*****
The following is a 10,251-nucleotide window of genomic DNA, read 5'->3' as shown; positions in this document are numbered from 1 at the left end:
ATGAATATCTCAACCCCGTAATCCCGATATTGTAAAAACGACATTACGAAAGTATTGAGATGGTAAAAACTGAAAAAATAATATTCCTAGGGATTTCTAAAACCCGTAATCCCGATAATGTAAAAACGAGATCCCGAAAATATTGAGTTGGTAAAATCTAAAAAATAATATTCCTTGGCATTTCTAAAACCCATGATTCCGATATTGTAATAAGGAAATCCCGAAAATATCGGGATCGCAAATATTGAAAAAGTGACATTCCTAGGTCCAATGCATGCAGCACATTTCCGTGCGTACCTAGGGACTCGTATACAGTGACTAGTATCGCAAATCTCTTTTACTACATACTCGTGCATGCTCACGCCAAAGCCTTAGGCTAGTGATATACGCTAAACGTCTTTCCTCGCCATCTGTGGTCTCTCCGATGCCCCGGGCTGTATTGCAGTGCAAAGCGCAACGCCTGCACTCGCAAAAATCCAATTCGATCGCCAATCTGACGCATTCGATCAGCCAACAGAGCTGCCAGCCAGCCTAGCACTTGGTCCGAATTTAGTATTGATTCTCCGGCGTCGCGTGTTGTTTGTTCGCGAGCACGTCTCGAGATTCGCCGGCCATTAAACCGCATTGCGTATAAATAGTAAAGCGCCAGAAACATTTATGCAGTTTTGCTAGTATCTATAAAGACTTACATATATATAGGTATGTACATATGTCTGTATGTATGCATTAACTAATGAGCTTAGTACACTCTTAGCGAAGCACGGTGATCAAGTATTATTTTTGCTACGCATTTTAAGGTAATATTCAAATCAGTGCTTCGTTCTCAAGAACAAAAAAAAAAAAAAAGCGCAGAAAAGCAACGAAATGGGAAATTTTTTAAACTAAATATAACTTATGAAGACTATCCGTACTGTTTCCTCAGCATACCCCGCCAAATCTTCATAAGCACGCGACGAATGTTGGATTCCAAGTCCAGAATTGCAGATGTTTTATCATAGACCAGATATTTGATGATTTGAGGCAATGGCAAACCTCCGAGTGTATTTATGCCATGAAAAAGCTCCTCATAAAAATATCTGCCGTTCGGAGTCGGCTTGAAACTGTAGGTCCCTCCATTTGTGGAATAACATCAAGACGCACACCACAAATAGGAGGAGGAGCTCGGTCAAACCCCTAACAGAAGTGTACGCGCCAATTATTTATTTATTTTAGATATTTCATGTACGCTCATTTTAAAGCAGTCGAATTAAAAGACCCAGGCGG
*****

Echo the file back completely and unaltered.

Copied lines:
The following is a 10,251-nucleotide window of genomic DNA, read 5'->3' as shown; positions in this document are numbered from 1 at the left end:
ATGAATATCTCAACCCCGTAATCCCGATATTGTAAAAACGACATTACGAAAGTATTGAGATGGTAAAAACTGAAAAAATAATATTCCTAGGGATTTCTAAAACCCGTAATCCCGATAATGTAAAAACGAGATCCCGAAAATATTGAGTTGGTAAAATCTAAAAAATAATATTCCTTGGCATTTCTAAAACCCATGATTCCGATATTGTAATAAGGAAATCCCGAAAATATCGGGATCGCAAATATTGAAAAAGTGACATTCCTAGGTCCAATGCATGCAGCACATTTCCGTGCGTACCTAGGGACTCGTATACAGTGACTAGTATCGCAAATCTCTTTTACTACATACTCGTGCATGCTCACGCCAAAGCCTTAGGCTAGTGATATACGCTAAACGTCTTTCCTCGCCATCTGTGGTCTCTCCGATGCCCCGGGCTGTATTGCAGTGCAAAGCGCAACGCCTGCACTCGCAAAAATCCAATTCGATCGCCAATCTGACGCATTCGATCAGCCAACAGAGCTGCCAGCCAGCCTAGCACTTGGTCCGAATTTAGTATTGATTCTCCGGCGTCGCGTGTTGTTTGTTCGCGAGCACGTCTCGAGATTCGCCGGCCATTAAACCGCATTGCGTATAAATAGTAAAGCGCCAGAAACATTTATGCAGTTTTGCTAGTATCTATAAAGACTTACATATATATAGGTATGTACATATGTCTGTATGTATGCATTAACTAATGAGCTTAGTACACTCTTAGCGAAGCACGGTGATCAAGTATTATTTTTGCTACGCATTTTAAGGTAATATTCAAATCAGTGCTTCGTTCTCAAGAACAAAAAAAAAAAAAAAGCGCAGAAAAGCAACGAAATGGGAAATTTTTTAAACTAAATATAACTTATGAAGACTATCCGTACTGTTTCCTCAGCATACCCCGCCAAATCTTCATAAGCACGCGACGAATGTTGGATTCCAAGTCCAGAATTGCAGATGTTTTATCATAGACCAGATATTTGATGATTTGAGGCAATGGCAAACCTCCGAGTGTATTTATGCCATGAAAAAGCTCCTCATAAAAATATCTGCCGTTCGGAGTCGGCTTGAAACTGTAGGTCCCTCCATTTGTGGAATAACATCAAGACGCACACCACAAATAGGAGGAGGAGCTCGGTCAAACCCCTAACAGAAGTGTACGCGCCAATTATTTATTTATTTTAGATATTTCATGTACGCTCATTTTAAAGCAGTCGAATTAAAAGACCCAGGCGG